First she sends one paper airplane into a Seurat painting on the computer. Then two, then five, then one for every member of the club, in under three minutes. Kohaku may have asked a lot of Hitomi, but she knows how powerful Hitomi’s magic is, as well as how it’s been dormant much of her life. It’s time to let it out to stretch its legs, and once Hitomi gets it, it’s as invigorating for her as it is exciting for her granny.

Yuito completes his drawing—one with a theme park aesthetic that combines all of the club members’ disparate requests—and Hitomi and Kohaku successfully transport everyone inside. For the first time, Hitomi and her friends can see the same colors at the same time.

It’s a glorious sequence, diving into the drawing, and reminded me more and more of the similarly trippy What Dreams May Come, which starts out all vivid and lush and slowly grows more dark and menacing as its protagonist descends into the bowels of the hereafter.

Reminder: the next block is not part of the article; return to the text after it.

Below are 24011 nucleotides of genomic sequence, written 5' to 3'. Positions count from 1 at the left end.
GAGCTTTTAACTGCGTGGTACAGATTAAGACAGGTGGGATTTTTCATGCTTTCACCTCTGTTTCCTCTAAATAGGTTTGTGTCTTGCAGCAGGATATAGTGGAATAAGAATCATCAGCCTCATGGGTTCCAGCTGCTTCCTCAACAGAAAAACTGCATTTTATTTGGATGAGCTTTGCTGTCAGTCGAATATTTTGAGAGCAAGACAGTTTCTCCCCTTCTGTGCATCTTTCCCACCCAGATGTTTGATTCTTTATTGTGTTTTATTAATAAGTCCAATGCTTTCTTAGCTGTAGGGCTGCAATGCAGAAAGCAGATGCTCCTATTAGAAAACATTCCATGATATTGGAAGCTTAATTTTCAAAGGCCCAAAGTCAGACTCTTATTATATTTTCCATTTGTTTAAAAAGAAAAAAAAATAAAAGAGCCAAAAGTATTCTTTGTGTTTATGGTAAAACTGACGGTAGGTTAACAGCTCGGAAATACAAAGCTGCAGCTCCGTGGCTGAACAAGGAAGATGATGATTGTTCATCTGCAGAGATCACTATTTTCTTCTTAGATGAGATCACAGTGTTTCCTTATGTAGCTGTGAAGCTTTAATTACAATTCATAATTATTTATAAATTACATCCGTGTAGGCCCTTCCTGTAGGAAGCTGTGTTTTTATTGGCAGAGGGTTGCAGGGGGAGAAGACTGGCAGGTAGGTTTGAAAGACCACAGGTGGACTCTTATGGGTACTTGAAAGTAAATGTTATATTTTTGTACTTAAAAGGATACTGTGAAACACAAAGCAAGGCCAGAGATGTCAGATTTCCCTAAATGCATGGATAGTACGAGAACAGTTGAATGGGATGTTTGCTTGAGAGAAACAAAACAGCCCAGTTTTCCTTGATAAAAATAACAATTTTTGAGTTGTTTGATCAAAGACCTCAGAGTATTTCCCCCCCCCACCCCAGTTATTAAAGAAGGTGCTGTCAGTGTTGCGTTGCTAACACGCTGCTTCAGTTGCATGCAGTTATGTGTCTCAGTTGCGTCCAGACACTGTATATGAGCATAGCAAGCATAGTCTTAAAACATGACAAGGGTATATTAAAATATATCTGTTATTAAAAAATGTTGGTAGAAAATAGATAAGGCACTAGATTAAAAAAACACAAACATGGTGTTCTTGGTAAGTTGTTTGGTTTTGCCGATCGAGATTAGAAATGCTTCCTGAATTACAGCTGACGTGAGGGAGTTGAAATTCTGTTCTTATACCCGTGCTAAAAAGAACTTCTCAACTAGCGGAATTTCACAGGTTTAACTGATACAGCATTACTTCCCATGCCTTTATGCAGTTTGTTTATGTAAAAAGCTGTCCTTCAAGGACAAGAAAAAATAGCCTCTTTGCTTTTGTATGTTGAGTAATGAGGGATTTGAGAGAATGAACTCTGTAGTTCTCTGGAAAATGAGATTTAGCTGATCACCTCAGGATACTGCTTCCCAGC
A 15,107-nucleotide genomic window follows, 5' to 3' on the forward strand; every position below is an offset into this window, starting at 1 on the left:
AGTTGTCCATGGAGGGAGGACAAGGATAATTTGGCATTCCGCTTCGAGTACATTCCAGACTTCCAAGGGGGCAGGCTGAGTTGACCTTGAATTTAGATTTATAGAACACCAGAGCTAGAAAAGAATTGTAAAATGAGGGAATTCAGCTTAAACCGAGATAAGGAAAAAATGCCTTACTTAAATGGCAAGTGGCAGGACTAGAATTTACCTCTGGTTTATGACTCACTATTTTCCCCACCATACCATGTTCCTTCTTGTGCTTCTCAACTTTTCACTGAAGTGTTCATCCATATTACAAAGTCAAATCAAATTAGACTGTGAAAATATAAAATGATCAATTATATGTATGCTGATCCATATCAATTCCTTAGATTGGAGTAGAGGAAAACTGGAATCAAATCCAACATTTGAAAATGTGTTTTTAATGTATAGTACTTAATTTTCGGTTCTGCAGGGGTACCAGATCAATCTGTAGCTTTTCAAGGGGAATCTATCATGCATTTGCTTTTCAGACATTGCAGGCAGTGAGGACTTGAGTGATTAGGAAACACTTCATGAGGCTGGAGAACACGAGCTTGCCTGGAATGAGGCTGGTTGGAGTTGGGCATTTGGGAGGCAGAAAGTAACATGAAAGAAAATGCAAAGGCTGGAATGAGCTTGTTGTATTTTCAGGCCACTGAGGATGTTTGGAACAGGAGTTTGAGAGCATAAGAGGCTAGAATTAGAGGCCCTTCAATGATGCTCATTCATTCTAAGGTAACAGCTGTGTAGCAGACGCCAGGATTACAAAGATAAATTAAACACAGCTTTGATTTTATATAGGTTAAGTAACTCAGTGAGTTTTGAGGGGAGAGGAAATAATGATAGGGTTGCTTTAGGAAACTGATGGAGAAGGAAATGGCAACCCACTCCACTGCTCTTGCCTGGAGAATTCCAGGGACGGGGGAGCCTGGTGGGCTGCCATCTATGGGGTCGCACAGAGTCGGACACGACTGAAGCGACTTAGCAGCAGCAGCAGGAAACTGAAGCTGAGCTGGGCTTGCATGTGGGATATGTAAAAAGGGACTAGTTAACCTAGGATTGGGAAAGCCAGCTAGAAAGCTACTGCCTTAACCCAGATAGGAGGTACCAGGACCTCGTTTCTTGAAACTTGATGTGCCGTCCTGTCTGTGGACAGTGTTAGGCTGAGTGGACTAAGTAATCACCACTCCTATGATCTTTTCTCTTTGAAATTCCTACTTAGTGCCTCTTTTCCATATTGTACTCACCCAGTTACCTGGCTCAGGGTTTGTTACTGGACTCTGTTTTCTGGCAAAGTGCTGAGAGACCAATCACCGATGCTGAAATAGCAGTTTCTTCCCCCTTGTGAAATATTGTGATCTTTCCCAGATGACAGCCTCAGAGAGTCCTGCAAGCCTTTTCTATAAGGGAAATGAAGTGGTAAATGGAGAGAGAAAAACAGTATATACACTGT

Hitomi and Yuito are enjoying a lovely stroll in the forest when he spots his neon fish and follows it into a dark corner of the painting. Before long, he finds a stone statue of a seated, forlorn Hitomi, then gets shut into an even deeper darker chamber where he finds a young and even more forlorn Hitomi drawing sad monochromatic pictures of a princess and queen seemingly perpetually separated by a deep black boundary.

No matter how hard Yuito tries to cheer up this illusory ‘lil Hitomi, she rejects his attempts as unwanted and futile. Nothing can cross that black boundary. She doesn’t know why; she just knows you…just can’t. When Yuito snaps back into reality with everyone else outside the picture, Hitomi finds herself suddenly crying.